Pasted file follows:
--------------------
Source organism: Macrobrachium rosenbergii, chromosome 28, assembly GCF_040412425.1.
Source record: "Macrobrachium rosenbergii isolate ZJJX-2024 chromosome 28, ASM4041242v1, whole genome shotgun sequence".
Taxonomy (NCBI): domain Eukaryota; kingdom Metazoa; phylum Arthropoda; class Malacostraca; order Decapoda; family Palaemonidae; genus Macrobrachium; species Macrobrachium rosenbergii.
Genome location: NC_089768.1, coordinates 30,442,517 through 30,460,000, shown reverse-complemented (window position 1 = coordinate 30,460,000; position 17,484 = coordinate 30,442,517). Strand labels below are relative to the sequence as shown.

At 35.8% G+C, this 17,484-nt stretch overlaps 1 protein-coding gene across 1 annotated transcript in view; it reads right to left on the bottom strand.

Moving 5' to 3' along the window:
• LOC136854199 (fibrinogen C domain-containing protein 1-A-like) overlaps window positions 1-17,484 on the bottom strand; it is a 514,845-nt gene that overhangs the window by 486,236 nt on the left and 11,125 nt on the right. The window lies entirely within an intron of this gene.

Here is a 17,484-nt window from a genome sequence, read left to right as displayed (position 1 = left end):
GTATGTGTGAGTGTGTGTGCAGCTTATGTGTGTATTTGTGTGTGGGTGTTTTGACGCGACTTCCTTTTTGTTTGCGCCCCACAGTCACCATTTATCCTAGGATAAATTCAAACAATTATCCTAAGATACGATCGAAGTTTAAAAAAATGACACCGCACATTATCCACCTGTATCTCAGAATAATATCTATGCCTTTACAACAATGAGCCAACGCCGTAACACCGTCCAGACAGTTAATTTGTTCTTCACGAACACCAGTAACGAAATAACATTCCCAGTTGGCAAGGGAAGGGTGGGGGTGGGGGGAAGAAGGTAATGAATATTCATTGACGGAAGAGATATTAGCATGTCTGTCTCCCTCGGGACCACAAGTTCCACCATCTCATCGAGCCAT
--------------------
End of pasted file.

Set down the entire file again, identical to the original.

Source organism: Macrobrachium rosenbergii, chromosome 28, assembly GCF_040412425.1.
Source record: "Macrobrachium rosenbergii isolate ZJJX-2024 chromosome 28, ASM4041242v1, whole genome shotgun sequence".
Taxonomy (NCBI): domain Eukaryota; kingdom Metazoa; phylum Arthropoda; class Malacostraca; order Decapoda; family Palaemonidae; genus Macrobrachium; species Macrobrachium rosenbergii.
Genome location: NC_089768.1, coordinates 30,442,517 through 30,460,000, shown reverse-complemented (window position 1 = coordinate 30,460,000; position 17,484 = coordinate 30,442,517). Strand labels below are relative to the sequence as shown.

At 35.8% G+C, this 17,484-nt stretch overlaps 1 protein-coding gene across 1 annotated transcript in view; it reads right to left on the bottom strand.

Moving 5' to 3' along the window:
• LOC136854199 (fibrinogen C domain-containing protein 1-A-like) overlaps window positions 1-17,484 on the bottom strand; it is a 514,845-nt gene that overhangs the window by 486,236 nt on the left and 11,125 nt on the right. The window lies entirely within an intron of this gene.

Here is a 17,484-nt window from a genome sequence, read left to right as displayed (position 1 = left end):
GTATGTGTGAGTGTGTGTGCAGCTTATGTGTGTATTTGTGTGTGGGTGTTTTGACGCGACTTCCTTTTTGTTTGCGCCCCACAGTCACCATTTATCCTAGGATAAATTCAAACAATTATCCTAAGATACGATCGAAGTTTAAAAAAATGACACCGCACATTATCCACCTGTATCTCAGAATAATATCTATGCCTTTACAACAATGAGCCAACGCCGTAACACCGTCCAGACAGTTAATTTGTTCTTCACGAACACCAGTAACGAAATAACATTCCCAGTTGGCAAGGGAAGGGTGGGGGTGGGGGGAAGAAGGTAATGAATATTCATTGACGGAAGAGATATTAGCATGTCTGTCTCCCTCGGGACCACAAGTTCCACCATCTCATCGAGCCAT